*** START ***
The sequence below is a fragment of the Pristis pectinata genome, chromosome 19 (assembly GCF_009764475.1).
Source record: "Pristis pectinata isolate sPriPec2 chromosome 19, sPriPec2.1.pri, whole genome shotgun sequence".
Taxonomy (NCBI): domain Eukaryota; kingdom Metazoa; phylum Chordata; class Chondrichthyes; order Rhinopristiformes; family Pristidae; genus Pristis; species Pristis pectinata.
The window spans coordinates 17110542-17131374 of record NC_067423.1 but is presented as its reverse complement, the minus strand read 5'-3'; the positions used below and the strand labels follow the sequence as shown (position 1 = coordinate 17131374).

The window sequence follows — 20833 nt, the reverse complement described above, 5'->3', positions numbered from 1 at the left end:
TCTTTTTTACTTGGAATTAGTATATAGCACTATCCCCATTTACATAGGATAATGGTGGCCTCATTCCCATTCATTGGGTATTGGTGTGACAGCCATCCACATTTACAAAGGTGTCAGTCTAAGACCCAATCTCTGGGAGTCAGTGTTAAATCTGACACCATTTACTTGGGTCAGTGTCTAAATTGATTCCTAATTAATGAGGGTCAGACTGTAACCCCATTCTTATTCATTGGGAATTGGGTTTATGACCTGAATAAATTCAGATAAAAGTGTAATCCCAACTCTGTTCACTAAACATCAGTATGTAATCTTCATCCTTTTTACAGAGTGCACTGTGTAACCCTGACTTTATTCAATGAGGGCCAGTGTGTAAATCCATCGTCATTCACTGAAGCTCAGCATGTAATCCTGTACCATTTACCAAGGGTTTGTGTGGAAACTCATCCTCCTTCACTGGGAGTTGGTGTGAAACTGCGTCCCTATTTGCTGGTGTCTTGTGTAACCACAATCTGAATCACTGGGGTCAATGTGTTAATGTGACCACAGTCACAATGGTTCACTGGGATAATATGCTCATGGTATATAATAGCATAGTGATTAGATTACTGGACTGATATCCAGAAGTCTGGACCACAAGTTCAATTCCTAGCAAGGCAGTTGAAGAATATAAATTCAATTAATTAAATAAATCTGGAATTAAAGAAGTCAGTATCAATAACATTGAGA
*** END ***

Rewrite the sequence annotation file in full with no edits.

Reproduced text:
The sequence below is a fragment of the Pristis pectinata genome, chromosome 19 (assembly GCF_009764475.1).
Source record: "Pristis pectinata isolate sPriPec2 chromosome 19, sPriPec2.1.pri, whole genome shotgun sequence".
Taxonomy (NCBI): domain Eukaryota; kingdom Metazoa; phylum Chordata; class Chondrichthyes; order Rhinopristiformes; family Pristidae; genus Pristis; species Pristis pectinata.
The window spans coordinates 17110542-17131374 of record NC_067423.1 but is presented as its reverse complement, the minus strand read 5'-3'; the positions used below and the strand labels follow the sequence as shown (position 1 = coordinate 17131374).

The window sequence follows — 20833 nt, the reverse complement described above, 5'->3', positions numbered from 1 at the left end:
TCTTTTTTACTTGGAATTAGTATATAGCACTATCCCCATTTACATAGGATAATGGTGGCCTCATTCCCATTCATTGGGTATTGGTGTGACAGCCATCCACATTTACAAAGGTGTCAGTCTAAGACCCAATCTCTGGGAGTCAGTGTTAAATCTGACACCATTTACTTGGGTCAGTGTCTAAATTGATTCCTAATTAATGAGGGTCAGACTGTAACCCCATTCTTATTCATTGGGAATTGGGTTTATGACCTGAATAAATTCAGATAAAAGTGTAATCCCAACTCTGTTCACTAAACATCAGTATGTAATCTTCATCCTTTTTACAGAGTGCACTGTGTAACCCTGACTTTATTCAATGAGGGCCAGTGTGTAAATCCATCGTCATTCACTGAAGCTCAGCATGTAATCCTGTACCATTTACCAAGGGTTTGTGTGGAAACTCATCCTCCTTCACTGGGAGTTGGTGTGAAACTGCGTCCCTATTTGCTGGTGTCTTGTGTAACCACAATCTGAATCACTGGGGTCAATGTGTTAATGTGACCACAGTCACAATGGTTCACTGGGATAATATGCTCATGGTATATAATAGCATAGTGATTAGATTACTGGACTGATATCCAGAAGTCTGGACCACAAGTTCAATTCCTAGCAAGGCAGTTGAAGAATATAAATTCAATTAATTAAATAAATCTGGAATTAAAGAAGTCAGTATCAATAACATTGAGA